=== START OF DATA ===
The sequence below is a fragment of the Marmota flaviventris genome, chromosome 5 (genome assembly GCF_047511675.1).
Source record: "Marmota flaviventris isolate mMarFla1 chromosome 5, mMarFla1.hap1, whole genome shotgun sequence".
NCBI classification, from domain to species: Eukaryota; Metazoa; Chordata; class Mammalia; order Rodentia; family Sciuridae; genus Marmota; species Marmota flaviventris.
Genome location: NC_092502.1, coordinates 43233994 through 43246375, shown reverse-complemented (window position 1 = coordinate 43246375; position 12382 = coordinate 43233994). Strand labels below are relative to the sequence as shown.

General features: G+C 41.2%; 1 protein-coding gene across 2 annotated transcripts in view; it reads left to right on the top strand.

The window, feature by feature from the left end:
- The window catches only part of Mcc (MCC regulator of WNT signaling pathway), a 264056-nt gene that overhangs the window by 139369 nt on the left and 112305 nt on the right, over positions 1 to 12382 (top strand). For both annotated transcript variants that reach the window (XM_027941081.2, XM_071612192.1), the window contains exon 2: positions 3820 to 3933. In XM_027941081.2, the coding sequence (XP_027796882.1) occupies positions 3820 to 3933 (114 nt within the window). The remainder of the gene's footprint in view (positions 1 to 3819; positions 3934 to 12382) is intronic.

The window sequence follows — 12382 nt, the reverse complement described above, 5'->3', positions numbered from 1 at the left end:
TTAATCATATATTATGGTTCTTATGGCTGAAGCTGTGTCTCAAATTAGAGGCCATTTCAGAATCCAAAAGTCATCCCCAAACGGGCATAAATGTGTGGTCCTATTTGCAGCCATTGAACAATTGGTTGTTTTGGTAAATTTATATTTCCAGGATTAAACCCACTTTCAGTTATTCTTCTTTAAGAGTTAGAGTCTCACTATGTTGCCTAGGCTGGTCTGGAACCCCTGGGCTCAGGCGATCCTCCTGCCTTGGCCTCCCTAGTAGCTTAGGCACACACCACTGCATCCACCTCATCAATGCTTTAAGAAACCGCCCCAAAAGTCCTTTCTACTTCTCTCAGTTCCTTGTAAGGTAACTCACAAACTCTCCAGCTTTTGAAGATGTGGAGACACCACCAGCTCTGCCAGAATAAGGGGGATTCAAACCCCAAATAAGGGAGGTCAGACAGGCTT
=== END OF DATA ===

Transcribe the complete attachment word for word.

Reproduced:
The sequence below is a fragment of the Marmota flaviventris genome, chromosome 5 (genome assembly GCF_047511675.1).
Source record: "Marmota flaviventris isolate mMarFla1 chromosome 5, mMarFla1.hap1, whole genome shotgun sequence".
NCBI classification, from domain to species: Eukaryota; Metazoa; Chordata; class Mammalia; order Rodentia; family Sciuridae; genus Marmota; species Marmota flaviventris.
Genome location: NC_092502.1, coordinates 43233994 through 43246375, shown reverse-complemented (window position 1 = coordinate 43246375; position 12382 = coordinate 43233994). Strand labels below are relative to the sequence as shown.

General features: G+C 41.2%; 1 protein-coding gene across 2 annotated transcripts in view; it reads left to right on the top strand.

The window, feature by feature from the left end:
- The window catches only part of Mcc (MCC regulator of WNT signaling pathway), a 264056-nt gene that overhangs the window by 139369 nt on the left and 112305 nt on the right, over positions 1 to 12382 (top strand). For both annotated transcript variants that reach the window (XM_027941081.2, XM_071612192.1), the window contains exon 2: positions 3820 to 3933. In XM_027941081.2, the coding sequence (XP_027796882.1) occupies positions 3820 to 3933 (114 nt within the window). The remainder of the gene's footprint in view (positions 1 to 3819; positions 3934 to 12382) is intronic.

The window sequence follows — 12382 nt, the reverse complement described above, 5'->3', positions numbered from 1 at the left end:
TTAATCATATATTATGGTTCTTATGGCTGAAGCTGTGTCTCAAATTAGAGGCCATTTCAGAATCCAAAAGTCATCCCCAAACGGGCATAAATGTGTGGTCCTATTTGCAGCCATTGAACAATTGGTTGTTTTGGTAAATTTATATTTCCAGGATTAAACCCACTTTCAGTTATTCTTCTTTAAGAGTTAGAGTCTCACTATGTTGCCTAGGCTGGTCTGGAACCCCTGGGCTCAGGCGATCCTCCTGCCTTGGCCTCCCTAGTAGCTTAGGCACACACCACTGCATCCACCTCATCAATGCTTTAAGAAACCGCCCCAAAAGTCCTTTCTACTTCTCTCAGTTCCTTGTAAGGTAACTCACAAACTCTCCAGCTTTTGAAGATGTGGAGACACCACCAGCTCTGCCAGAATAAGGGGGATTCAAACCCCAAATAAGGGAGGTCAGACAGGCTT